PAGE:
Cute or Problematic? Netflix’s Purple Hearts

Christy Joshy

Social Media Editor

 For a generation ruled by the desire for independence and free will, the “marriage of convenience” fictional trope in entertainment media is extremely popular. This trope presents two individuals who are usually not keen on the other but decide to enter marriage for personal benefit, not commitment and love. But by the end of the story, they end up falling in love and gaining mutual respect. Netflix’s new movie, Purple Hearts, which is based on the novel by Tess Wakefield, features this cliche. Though it had the potential to touch on vital issues while displaying a delightful love story, it ultimately fails to do the former. 

 The main character of this film, Cassie Salazar, is a bartender and a singer/songwriter struggling to live her day-to-day life trying to afford medicine for her type 1 diabetes. Luke Morrow is a Marine in training who was a former drug addict and now owes $15,000 to his dealer. Luke meets Cassie a week for the first time before he leaves for Iraq at the bar she works at, but they almost immediately start arguing during the first conversation. However, after Cassie finds out that military spouses can get health insurance, she and Luke enter a fraudulent marriage, as Luke would also get enough compensation to pay his debts gradually. The story revolves around the two characters’ journey to protect their sham marriage, so they don’t get caught since military law considers their arrangement a crime.

 Although Purple Hearts had a compelling storyline, it fell short in appealing to a broader audience. The movie has taken up social media platforms like Tik Tok by storm, with many viewers praising the film. However, many others have called out the apparent problematic message. For instance, one of Luke’s marine friends, Armando, toasts their upcoming draft to Iraq and says, “This one is to life, love and hunting down from goddamn Arabs, baby!” Cassie expresses her distaste towards this remark, but Luke commands her to sit down, essentially letting his friend off the hook for alluding to wiping out an entire ethnic group. Armando’s racist rhetoric is not uncommon for many Americans who call themselves “patriots,” but what was unsettling to viewers was how quickly this incident was overlooked in the movie. Cassie is later shown being friendly toward Armando, and no character development on Armando’s part was demonstrated either.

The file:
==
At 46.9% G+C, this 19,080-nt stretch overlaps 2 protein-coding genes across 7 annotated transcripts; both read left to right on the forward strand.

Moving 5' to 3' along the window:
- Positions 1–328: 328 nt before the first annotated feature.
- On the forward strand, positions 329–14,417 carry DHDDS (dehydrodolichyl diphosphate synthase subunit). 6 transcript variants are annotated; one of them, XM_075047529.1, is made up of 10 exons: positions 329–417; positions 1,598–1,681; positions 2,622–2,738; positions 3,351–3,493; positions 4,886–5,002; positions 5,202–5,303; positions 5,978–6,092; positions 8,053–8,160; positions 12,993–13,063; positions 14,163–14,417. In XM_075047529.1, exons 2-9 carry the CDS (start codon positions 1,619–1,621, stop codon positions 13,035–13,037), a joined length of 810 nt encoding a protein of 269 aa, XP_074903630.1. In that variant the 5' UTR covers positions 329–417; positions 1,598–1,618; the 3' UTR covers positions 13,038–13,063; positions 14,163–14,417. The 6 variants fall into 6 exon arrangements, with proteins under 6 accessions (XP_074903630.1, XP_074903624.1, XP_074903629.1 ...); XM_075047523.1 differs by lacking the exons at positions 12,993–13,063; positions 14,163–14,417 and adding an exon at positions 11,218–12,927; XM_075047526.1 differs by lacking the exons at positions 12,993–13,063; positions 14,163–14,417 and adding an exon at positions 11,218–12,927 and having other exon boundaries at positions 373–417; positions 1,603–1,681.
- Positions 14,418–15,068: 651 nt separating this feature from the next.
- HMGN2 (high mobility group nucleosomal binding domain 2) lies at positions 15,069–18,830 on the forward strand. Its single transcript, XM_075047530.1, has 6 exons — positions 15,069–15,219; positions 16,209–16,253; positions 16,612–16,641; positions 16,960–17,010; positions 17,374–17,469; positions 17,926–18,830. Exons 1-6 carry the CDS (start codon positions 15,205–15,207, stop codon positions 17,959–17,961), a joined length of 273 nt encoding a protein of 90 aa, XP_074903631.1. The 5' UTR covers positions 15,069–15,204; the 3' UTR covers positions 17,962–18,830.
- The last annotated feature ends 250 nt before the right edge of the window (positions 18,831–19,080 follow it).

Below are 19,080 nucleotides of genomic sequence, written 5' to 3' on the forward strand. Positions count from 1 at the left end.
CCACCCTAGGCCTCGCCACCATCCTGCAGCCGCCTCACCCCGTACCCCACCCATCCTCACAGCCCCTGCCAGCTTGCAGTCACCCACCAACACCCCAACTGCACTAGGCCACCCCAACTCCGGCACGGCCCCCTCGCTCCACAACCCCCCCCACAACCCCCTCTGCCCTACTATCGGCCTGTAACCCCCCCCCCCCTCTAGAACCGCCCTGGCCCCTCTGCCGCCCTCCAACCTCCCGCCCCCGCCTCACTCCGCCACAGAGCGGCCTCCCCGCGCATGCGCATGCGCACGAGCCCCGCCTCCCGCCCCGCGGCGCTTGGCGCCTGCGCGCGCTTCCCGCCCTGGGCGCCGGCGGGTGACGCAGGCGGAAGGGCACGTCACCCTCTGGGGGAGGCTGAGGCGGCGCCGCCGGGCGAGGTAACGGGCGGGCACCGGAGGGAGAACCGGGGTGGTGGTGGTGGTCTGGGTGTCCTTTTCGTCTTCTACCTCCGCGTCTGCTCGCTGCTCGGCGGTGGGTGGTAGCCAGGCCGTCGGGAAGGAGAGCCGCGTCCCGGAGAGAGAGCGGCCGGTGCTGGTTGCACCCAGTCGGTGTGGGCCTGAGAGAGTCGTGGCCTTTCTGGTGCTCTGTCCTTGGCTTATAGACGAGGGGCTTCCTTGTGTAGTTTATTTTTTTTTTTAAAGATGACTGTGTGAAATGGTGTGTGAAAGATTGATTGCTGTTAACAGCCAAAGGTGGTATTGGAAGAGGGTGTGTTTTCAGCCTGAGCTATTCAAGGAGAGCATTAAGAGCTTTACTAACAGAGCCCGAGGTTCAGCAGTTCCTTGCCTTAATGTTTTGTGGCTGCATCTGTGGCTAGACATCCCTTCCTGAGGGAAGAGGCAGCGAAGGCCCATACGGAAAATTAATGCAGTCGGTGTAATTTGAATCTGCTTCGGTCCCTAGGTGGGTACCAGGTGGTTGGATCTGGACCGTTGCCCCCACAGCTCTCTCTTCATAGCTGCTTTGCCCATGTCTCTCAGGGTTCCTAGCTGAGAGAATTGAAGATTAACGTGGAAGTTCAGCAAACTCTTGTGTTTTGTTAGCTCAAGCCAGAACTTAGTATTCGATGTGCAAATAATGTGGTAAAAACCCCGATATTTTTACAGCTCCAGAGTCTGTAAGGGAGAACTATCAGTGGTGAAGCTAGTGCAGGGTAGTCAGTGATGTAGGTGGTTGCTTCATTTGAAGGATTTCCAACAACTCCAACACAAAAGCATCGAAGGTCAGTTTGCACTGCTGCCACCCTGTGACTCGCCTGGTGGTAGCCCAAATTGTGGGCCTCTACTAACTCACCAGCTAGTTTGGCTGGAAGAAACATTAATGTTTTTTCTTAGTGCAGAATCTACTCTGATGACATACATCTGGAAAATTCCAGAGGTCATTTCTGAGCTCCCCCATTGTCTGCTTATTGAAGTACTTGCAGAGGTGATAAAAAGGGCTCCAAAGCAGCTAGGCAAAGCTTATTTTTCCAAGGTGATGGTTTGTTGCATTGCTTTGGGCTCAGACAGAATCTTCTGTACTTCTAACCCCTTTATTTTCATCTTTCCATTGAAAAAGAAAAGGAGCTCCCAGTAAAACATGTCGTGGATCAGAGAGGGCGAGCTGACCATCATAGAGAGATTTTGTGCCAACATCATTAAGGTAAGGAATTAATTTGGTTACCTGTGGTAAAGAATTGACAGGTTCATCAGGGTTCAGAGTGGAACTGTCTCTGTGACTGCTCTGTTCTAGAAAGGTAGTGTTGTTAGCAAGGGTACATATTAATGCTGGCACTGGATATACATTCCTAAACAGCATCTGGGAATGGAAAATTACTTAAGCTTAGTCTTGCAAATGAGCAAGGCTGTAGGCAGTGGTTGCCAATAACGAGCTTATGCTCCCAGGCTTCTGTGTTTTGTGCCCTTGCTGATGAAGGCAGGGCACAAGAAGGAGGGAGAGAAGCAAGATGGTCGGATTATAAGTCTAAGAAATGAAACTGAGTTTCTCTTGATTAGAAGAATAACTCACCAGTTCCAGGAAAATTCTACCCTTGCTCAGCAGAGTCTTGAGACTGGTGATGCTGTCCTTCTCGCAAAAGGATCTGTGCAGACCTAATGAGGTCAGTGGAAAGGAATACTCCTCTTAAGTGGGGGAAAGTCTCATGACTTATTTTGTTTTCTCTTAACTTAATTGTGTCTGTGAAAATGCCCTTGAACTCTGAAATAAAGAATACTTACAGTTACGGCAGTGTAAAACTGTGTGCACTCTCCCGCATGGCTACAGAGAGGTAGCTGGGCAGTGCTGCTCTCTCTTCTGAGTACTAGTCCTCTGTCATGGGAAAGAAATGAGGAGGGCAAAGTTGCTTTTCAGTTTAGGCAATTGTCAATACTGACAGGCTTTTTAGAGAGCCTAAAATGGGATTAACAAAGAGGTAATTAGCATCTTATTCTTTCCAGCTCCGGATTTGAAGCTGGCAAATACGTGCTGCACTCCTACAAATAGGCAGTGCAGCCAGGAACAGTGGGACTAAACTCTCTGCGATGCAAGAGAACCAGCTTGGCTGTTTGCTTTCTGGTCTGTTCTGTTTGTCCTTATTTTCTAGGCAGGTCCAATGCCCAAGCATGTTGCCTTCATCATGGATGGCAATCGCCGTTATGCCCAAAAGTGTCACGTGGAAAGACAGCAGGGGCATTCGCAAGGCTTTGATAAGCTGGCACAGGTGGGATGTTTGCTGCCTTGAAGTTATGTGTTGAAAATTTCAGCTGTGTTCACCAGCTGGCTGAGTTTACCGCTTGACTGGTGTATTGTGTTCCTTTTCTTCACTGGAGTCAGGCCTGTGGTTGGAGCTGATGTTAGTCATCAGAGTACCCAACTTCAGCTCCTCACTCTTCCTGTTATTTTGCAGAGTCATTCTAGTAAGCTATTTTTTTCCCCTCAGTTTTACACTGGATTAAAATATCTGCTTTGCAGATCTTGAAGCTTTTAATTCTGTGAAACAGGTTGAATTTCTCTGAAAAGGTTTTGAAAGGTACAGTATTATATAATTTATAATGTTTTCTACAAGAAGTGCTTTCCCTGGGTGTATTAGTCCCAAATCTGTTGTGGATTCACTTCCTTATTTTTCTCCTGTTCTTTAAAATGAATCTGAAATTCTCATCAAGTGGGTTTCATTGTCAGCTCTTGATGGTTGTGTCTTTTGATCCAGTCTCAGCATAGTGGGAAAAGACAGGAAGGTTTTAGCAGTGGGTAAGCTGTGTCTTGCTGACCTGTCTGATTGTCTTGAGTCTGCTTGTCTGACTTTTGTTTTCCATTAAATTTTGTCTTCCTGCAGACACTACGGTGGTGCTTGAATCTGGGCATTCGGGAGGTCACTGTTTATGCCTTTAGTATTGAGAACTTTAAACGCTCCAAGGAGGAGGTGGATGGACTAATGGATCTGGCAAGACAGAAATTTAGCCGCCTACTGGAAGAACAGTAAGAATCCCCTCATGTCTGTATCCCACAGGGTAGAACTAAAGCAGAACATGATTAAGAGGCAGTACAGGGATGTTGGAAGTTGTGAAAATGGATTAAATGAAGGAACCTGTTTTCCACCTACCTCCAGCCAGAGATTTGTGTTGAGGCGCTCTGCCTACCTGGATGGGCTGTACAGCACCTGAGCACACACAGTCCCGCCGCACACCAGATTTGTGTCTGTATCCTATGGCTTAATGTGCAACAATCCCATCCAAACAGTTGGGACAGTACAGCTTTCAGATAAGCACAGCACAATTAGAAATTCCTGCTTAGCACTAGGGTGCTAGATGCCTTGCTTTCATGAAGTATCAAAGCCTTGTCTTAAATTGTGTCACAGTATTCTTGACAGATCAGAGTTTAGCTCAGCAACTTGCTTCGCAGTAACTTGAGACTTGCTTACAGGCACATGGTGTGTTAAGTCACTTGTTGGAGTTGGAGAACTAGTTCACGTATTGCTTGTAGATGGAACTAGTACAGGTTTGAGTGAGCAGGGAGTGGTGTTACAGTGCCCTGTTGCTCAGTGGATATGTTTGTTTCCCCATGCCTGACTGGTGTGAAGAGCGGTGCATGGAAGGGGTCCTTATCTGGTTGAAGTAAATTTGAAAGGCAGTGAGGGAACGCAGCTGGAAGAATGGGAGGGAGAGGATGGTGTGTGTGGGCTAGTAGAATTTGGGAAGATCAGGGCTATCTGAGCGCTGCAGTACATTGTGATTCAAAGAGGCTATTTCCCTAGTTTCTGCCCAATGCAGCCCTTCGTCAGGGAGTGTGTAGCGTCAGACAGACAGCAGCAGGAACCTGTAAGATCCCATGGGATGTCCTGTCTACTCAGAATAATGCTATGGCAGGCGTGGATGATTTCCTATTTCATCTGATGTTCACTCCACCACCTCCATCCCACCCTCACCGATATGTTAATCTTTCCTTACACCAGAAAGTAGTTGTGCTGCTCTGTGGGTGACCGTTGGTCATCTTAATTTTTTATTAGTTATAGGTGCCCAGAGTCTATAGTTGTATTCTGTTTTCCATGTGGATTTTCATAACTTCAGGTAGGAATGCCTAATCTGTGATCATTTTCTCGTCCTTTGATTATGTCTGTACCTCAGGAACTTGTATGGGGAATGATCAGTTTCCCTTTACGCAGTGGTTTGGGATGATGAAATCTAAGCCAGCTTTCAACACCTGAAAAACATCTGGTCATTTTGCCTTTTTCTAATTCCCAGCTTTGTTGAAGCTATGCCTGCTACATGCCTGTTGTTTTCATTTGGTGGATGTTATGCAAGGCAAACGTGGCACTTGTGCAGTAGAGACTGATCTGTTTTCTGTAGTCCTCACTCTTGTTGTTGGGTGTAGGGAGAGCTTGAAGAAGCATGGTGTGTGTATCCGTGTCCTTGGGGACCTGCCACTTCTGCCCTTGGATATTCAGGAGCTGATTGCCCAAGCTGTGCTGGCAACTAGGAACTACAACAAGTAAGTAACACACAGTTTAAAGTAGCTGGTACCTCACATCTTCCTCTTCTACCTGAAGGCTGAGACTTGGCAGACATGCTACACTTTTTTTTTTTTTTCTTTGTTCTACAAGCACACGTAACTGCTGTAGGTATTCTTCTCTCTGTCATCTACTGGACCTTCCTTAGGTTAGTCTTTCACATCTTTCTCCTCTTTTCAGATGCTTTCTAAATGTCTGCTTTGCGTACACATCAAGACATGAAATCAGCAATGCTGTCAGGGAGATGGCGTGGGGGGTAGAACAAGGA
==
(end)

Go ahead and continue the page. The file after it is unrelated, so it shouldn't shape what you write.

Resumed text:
At the start of the story, Cassie’s character is politically liberal and upfront about her opinions and perspective. However, towards the end of the film, it felt she had somewhat abandoned her views for Luke, who was now her lover.

Purple Hearts had the potential to have the range to speak on prevalent issues such as medical inaccessibility and the toxic military complex. It could’ve also served as an example to illustrate communal bipartisanship, but it did not fall through. The story itself felt incomplete for a film with such a heavy political component. However, the romantic element carried the plot, and that is likely why it has been holding the Netflix top spot.

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